February 29, 2016

(Multi)Family Matters

by Anthony Wright

Multifamily housing has led the housing recovery out of recession. The headline data has been great. Over the past year, multifamily starts are up 28 percent compared to single-family starts which are up a mere 12 percent. The original forecast at the end of 2014 was for single-family starts to rise 25 to 30 percent in 2015 while multifamily starts were projected to grow 15 percent. Thus on a (SAAR) seasonally adjusted annual rate, single-family starts were projected to grow from 728,000 starts to 946,000 starts, while multifamily starts were projected to grow from 361,000 starts to 415,000 starts in 2015.
 
This week, the U.S. Bureau of the Census reported September housing starts at 1,206,000 starts with single-family starts at 740,000 and multifamily starts at 466,000. What are the implications of the continued growth in multifamily starts? What does it mean to the window business and the overall economy when you see cranes littering the sky and apartment complexes popping up left and right? What will it mean if this trend continues?
 
Most housing economists believe multifamily starts have peaked. According to most housing economists, the growth in single-family housing starts was expected to be double the growth of multifamily housing starts this year. Has the housing market changed? Is the millennium demand for rental housing stronger for the short term than the traditional market assumptions for single-family housing? If so, we need to soberly assess our traditional assumptions about the housing market cycle and understand what the implications to our businesses and the economy will be.
 
The National Association of Home Builders (NAHB) defines a housing start as follows: “The start of construction of a privately owned housing unit is when excavation begins for the footings or foundation of a building intended primarily as a housekeeping residential structure and designed for nontransient occupancy.” Additionally, all housing in a multifamily building is defined as being started when excavation for the building has begun. As an economy predictor, housing starts are one of the most reliable leading indicators of an economy’s health and future growth.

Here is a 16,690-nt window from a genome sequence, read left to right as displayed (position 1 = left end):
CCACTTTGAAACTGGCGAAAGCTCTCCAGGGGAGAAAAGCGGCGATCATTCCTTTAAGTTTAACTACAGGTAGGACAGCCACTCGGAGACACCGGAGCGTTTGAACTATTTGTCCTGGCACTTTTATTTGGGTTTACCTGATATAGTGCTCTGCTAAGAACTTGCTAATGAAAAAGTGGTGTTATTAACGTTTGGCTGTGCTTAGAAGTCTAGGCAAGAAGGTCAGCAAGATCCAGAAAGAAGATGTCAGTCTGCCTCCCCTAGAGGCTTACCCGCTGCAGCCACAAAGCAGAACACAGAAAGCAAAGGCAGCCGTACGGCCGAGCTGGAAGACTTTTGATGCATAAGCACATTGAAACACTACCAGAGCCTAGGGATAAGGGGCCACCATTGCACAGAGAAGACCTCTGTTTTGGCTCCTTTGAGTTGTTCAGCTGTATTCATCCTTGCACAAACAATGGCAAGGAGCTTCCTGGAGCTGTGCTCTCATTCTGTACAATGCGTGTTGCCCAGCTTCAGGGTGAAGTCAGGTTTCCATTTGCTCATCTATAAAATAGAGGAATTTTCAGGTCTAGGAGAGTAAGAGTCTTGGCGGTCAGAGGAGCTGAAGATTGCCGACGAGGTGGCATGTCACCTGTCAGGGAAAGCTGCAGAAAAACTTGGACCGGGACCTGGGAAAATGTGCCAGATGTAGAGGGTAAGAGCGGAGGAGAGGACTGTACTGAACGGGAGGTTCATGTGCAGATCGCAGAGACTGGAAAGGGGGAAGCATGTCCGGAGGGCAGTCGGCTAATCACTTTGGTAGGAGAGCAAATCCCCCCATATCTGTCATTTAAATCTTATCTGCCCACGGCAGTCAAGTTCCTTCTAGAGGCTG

Multifamily housing starts growth accounted for the majority of the gains in housing starts in September, surging 18 percent month over month. Single-family starts were flat at 0.3 percent, following a -2.8 percent drop in the prior month. Given this continuing trend in multifamily starts, there are three major implications I suggest we give serious consideration and keep in mind if it continues.

  1. Fewer Windows. We’re missing a rough 200,000 single-family starts from the predictions housing economists made at the end of last year. In its place, multifamily has continued to grow and added roughly 100,000 additional starts this year.  
Doing a rough paper napkin math exercise according to existing assumptions, if the 2014 forecast for single-family starts had proved true, there would be a demand of 5 million additional windows for the construction of new single-family homes.

Since 2015 has brought fewer single-family starts with growth concentrated in multifamily starts, the housing industry can expect to ship approximately only 1 million more windows toward the new construction of apartments, townhomes and condos this year.
  1. Fewer Jobs. Last year, NAHB calculated that the average single-family home generates 2.97 jobs compared to 1.13 full-time equivalent jobs for each multifamily start.
At current levels, we can estimate that the housing industry is creating roughly 2.7 million full-time jobs in the economy. However, if the original 2014 forecast had proven accurate, an additional 500,000 jobs would have been created.

Instead, we can estimate only an additional 150,000 jobs from the housing industry will be added to the economy.
  1. Less Economic Impact. In a similar calculation, the NAHB estimated that each single-family home contributes $280,433 in wages, salaries and profits to the economy compared to $107,715 for multifamily homes annually.
The net result is that the housing industry is only contributing 6 percent of growth or $50 billion less to the economic recovery than resurgence in single-family housing would.

So, while the headline news for the housing recovery is great, overall there are real economic implications to the spike in multifamily housing. Roughly, this equates to 5 million fewer windows, 350,000 fewer jobs and a negative $50 billion economic impact. Moving forward, we will want to continue to anticipate the rise in single-family starts, while keeping in mind the significant economic impact we will incur if this unexpected trend in multifamily housing continues.

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Questions or comments? Email me directly at anthony.wright@quanex.com.  
 

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Posted: February 29, 2016 by Anthony Wright Filed under: analytics, energy, multifamily, trends